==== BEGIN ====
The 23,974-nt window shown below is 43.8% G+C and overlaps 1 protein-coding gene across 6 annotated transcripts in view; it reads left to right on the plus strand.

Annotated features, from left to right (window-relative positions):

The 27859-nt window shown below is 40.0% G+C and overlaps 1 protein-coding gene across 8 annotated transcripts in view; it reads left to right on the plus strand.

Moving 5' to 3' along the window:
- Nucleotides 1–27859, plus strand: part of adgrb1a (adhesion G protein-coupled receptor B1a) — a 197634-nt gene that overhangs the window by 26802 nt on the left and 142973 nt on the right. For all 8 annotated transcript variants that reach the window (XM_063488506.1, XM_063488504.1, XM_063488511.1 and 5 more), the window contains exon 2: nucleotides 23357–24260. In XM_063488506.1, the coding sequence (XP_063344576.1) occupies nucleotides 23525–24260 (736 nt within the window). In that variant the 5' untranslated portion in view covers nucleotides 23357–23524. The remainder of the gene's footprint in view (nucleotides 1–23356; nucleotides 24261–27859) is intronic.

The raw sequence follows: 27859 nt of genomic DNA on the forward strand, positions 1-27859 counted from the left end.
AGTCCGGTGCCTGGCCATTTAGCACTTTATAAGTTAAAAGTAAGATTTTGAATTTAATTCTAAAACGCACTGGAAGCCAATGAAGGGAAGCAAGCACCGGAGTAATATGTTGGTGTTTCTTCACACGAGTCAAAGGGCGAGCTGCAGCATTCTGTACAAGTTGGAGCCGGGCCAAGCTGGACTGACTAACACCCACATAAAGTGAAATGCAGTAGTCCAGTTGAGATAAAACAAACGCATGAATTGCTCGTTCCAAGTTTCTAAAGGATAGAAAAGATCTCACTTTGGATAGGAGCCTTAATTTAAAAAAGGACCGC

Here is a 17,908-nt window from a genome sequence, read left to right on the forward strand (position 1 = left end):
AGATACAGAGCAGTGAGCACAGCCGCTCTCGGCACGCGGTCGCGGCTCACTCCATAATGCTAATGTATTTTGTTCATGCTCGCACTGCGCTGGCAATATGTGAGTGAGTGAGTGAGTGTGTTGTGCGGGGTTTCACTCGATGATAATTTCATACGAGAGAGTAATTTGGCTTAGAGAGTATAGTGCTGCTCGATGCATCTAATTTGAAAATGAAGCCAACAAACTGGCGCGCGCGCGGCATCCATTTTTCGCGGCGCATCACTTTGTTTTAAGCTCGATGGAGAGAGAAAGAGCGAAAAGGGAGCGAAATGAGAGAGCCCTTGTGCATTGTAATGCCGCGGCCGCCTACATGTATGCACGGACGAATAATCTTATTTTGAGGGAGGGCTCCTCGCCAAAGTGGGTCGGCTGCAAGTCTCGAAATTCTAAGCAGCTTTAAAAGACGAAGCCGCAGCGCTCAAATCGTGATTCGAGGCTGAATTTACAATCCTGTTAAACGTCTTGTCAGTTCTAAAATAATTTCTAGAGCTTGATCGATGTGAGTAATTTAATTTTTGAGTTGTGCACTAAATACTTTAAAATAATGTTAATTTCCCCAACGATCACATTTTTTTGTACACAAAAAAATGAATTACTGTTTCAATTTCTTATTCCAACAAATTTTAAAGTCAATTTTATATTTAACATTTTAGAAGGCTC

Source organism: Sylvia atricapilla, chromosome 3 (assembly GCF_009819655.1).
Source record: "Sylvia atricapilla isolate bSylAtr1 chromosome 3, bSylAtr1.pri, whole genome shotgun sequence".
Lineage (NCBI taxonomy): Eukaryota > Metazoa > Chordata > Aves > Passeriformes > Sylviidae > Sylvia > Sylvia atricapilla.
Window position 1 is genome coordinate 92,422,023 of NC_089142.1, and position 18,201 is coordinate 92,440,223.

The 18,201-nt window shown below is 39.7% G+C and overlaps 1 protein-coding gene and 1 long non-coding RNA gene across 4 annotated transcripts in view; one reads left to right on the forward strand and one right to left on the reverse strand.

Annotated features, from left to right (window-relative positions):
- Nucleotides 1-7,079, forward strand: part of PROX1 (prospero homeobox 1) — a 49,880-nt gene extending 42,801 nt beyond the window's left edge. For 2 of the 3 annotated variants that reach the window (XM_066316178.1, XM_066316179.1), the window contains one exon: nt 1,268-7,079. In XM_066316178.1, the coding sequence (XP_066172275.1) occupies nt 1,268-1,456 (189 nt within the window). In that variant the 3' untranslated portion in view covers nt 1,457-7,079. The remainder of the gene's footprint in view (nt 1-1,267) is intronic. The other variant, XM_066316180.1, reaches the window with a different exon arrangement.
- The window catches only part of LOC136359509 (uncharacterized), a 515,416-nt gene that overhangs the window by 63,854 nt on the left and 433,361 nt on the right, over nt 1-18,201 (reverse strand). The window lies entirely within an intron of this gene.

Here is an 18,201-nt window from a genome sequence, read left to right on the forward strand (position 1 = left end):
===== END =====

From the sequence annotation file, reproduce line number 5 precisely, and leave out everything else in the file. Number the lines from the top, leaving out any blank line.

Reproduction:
- Nucleotides 1–27859, plus strand: part of adgrb1a (adhesion G protein-coupled receptor B1a) — a 197634-nt gene that overhangs the window by 26802 nt on the left and 142973 nt on the right. For all 8 annotated transcript variants that reach the window (XM_063488506.1, XM_063488504.1, XM_063488511.1 and 5 more), the window contains exon 2: nucleotides 23357–24260. In XM_063488506.1, the coding sequence (XP_063344576.1) occupies nucleotides 23525–24260 (736 nt within the window). In that variant the 5' untranslated portion in view covers nucleotides 23357–23524. The remainder of the gene's footprint in view (nucleotides 1–23356; nucleotides 24261–27859) is intronic.